Figure 5a and b shows representative force curves measured using two hydrophobic colloidal probes with R 1 = 10.4 μm and R 2 = 11.3 μm. Three representative velocities were chosen, v 0 = 0.4, 35, and 70 μm/s. We first determine the magnitude of the surface forces by fitting the “slow” force curve, and then determine the magnitude of the hydrodynamic force from the “fast” curves. We compared the experimental fast curves with curves calculated with the no-slip and with the slip BC model. For both colloidal probes, and for both fast velocities, we needed to use a finite slip length to fit the experimental curves. We used b 1 = 90 nm for the hydrodynamic force on sphere 1, and b 2 = 38 nm for sphere 2. We also tried to relate the measured reduced hydrodynamic force to surface asperities instead to boundary slip. Analogous to Vinogradova and Yakubov (2006), we shifted the curves by the size of the highest asperities. The hydrophobized flat substrates used in both experimental series had similar surface roughness of about 0.8 nm RMS over an area 1 × 1 μm2, and maximum PV difference of 2.5 nm. Therefore, these cannot account for the discrepancy. Figure 5c and d shows AFM images of the sphere’s contact area. We calculated the RMS roughness of the spheres after a flattening of second order of their topography images. The roughness over an area of 1.9 × 1.9 μm2 was 6.8 nm on sphere 1 and 3.4 nm on sphere 2. Sphere 1 had large asperities, with a maximum PV difference of about 45 nm, while sphere 2 had a lower PV difference of 15 nm. Figure 5e and f shows a schematic representation of the contact of a sphere and a plane for the case of large asperities on the sphere, and for the case of a relative smooth sphere surface: The large asperities prevent a full contact of the surfaces, unlike the case of smooth surfaces. The dashed curve in Fig. 5e schematically shows the possible run of the experimental curve in the case of a smooth sphere. The slip length we can fit to the force curve when surface asperities are involved is higher than the slip length we would fit if the surfaces got in full contact, as shown in Fig. 5f. This means that on rough surfaces, a part of the slip is an “apparent” slip due to poor contact between the surfaces. However, to fit the experimental curves, we shift the position of hard contact between the flat surface and sphere 1 by 110 nm, and of sphere 2 by 60 nm. These values are larger than the maximal height of the measured asperities, so that, according to Vinogradova’s model, a residual, “true” slip is still present. As briefly mentioned above, the model we use to fit the experimental force curves does not give a physical explanation for the slip. It simply introduces a parameter, the slip length b, by which the experimental curves can be made fit to the theoretical ones. The physical origin of the reduced drainage force that we measure is still obscure.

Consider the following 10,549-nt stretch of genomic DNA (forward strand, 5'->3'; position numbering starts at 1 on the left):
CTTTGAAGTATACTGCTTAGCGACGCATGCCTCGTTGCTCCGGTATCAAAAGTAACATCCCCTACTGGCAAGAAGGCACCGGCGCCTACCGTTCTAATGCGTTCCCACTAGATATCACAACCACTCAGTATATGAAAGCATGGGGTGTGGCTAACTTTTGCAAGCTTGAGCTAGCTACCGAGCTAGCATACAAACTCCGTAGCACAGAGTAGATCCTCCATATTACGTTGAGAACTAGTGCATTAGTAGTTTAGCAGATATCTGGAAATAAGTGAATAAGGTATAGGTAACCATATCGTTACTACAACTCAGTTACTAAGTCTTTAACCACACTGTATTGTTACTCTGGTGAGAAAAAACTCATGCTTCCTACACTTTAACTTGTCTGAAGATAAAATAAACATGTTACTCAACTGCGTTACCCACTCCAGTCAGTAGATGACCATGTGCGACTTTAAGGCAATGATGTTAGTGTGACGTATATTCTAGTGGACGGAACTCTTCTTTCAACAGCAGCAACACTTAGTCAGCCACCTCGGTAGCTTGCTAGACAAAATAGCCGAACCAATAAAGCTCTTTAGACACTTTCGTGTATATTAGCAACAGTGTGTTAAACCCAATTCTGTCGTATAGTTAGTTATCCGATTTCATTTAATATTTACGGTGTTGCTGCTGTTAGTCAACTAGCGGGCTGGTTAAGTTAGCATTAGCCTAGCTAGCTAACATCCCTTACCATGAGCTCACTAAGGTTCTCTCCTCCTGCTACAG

Fig. 5

a, b Approaching force curves (only each fourth point is shown, curve consists of 1,024 points) measured on hydrophobic surfaces at low (0.4 μm/s) and high (35 and 70 μm/s) velocities in aqueous electrolyte (100 mM KCl). R1 = 10.4 μm and R2 = 11.3 μm, kc1 = 0.051 N/m and kc2 = 0.049 N/m. c, d AFM images of the contact area of the colloidal probes. e, f Schematic representation of two approaching surfaces for the case of: e large asperities on one of the surfaces and f relative smooth surfaces; (filled circle) force curves from a and b at 70 μm/s (only each eighth point is shown); the dashed curve in e shows schematically the possible run of the force curve in the case of a smooth sphere

4.2 Hydrophilic surfaces

Figure 6a and b show representative force curves measured on flat hydrophilic silicon substrates using two hydrophilic glass colloidal probes with R 3 = 10.3 μm and R 4 = 9.4 μm. We used the same velocities as before. We fitted the experimental curves by using two finite slip lengths, b 3 = 15 nm for the hydrodynamic force on sphere 3, and b 4 = 6 nm for sphere 4. The RMS roughness of the flat silicon substrate was the same in both cases: 0.3 nm over an area 1 × 1 μm2, and the maximum PV difference was 0.7 nm. The RMS roughness of the sphere surfaces, calculated over 1.3 × 1.3 μm2 after a flattening of second order, was 2.1 and 0.4 nm for spheres 3 and 4, respectively. Here, only sphere 3 has some asperities, with a maximum PV roughness of about 11 nm (Fig. 6c), while sphere 4 has a similar PV roughness as the flat silicon, namely 1.5 nm, as is seen in Fig. 6d and e. As in the case of the hydrophobic surfaces, the presence of asperities on the sphere leads to an overestimation of the slip length. If we define zero separation at the base of the asperities of sphere 3, we must shift the position of the solid wall 11 nm to the right (Fig. 6f). This corresponds to the maximum PV difference on the sphere. Again, we fitted the shifted curves. The best fit using a slip length \( b_{3}^{*} = 6 \) nm. This was similar to the value of b 4 found with the smooth sphere. As above, we conclude that asperities on the sphere prevented a full contact of the surfaces, leading to an “apparent” slip. However, even if we fully account for these asperities, a residual slip occurs according to Vinogradova’s model. Therefore, the slip observed on the smooth surfaces could not be explained solely by the surface roughness. We would need to shift the force curves by 9 nm to fit them with the no-slip model (Fig. 6g), which is larger than the sum of the maximum PV roughness of the sphere and of the sample.